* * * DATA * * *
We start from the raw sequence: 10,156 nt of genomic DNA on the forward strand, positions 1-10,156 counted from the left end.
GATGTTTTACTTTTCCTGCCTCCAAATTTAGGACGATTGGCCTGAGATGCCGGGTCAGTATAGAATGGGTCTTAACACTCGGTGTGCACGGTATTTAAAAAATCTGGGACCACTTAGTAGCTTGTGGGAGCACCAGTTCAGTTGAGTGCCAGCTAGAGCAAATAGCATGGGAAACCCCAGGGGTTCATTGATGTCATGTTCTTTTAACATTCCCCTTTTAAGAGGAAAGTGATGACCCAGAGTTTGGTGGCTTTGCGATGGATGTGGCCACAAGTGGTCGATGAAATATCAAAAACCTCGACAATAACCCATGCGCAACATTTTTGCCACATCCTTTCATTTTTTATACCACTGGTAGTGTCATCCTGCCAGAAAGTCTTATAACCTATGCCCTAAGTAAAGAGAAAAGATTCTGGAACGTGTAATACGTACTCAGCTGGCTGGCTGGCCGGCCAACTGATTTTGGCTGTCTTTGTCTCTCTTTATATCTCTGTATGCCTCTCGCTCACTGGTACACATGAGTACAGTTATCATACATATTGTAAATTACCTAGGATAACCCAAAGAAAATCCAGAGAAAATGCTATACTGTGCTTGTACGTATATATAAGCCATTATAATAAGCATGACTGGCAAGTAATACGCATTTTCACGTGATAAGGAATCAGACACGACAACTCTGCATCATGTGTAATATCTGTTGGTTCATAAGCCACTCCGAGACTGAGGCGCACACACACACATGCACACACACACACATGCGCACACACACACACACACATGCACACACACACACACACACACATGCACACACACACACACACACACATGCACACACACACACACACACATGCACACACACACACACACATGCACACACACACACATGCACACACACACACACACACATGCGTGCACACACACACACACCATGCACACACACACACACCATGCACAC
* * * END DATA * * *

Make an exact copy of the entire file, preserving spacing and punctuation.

We start from the raw sequence: 10,156 nt of genomic DNA on the forward strand, positions 1-10,156 counted from the left end.
GATGTTTTACTTTTCCTGCCTCCAAATTTAGGACGATTGGCCTGAGATGCCGGGTCAGTATAGAATGGGTCTTAACACTCGGTGTGCACGGTATTTAAAAAATCTGGGACCACTTAGTAGCTTGTGGGAGCACCAGTTCAGTTGAGTGCCAGCTAGAGCAAATAGCATGGGAAACCCCAGGGGTTCATTGATGTCATGTTCTTTTAACATTCCCCTTTTAAGAGGAAAGTGATGACCCAGAGTTTGGTGGCTTTGCGATGGATGTGGCCACAAGTGGTCGATGAAATATCAAAAACCTCGACAATAACCCATGCGCAACATTTTTGCCACATCCTTTCATTTTTTATACCACTGGTAGTGTCATCCTGCCAGAAAGTCTTATAACCTATGCCCTAAGTAAAGAGAAAAGATTCTGGAACGTGTAATACGTACTCAGCTGGCTGGCTGGCCGGCCAACTGATTTTGGCTGTCTTTGTCTCTCTTTATATCTCTGTATGCCTCTCGCTCACTGGTACACATGAGTACAGTTATCATACATATTGTAAATTACCTAGGATAACCCAAAGAAAATCCAGAGAAAATGCTATACTGTGCTTGTACGTATATATAAGCCATTATAATAAGCATGACTGGCAAGTAATACGCATTTTCACGTGATAAGGAATCAGACACGACAACTCTGCATCATGTGTAATATCTGTTGGTTCATAAGCCACTCCGAGACTGAGGCGCACACACACACATGCACACACACACACATGCGCACACACACACACACACATGCACACACACACACACACACACATGCACACACACACACACACACACATGCACACACACACACACACACATGCACACACACACACACACATGCACACACACACACATGCACACACACACACACACACATGCGTGCACACACACACACACCATGCACACACACACACACCATGCACAC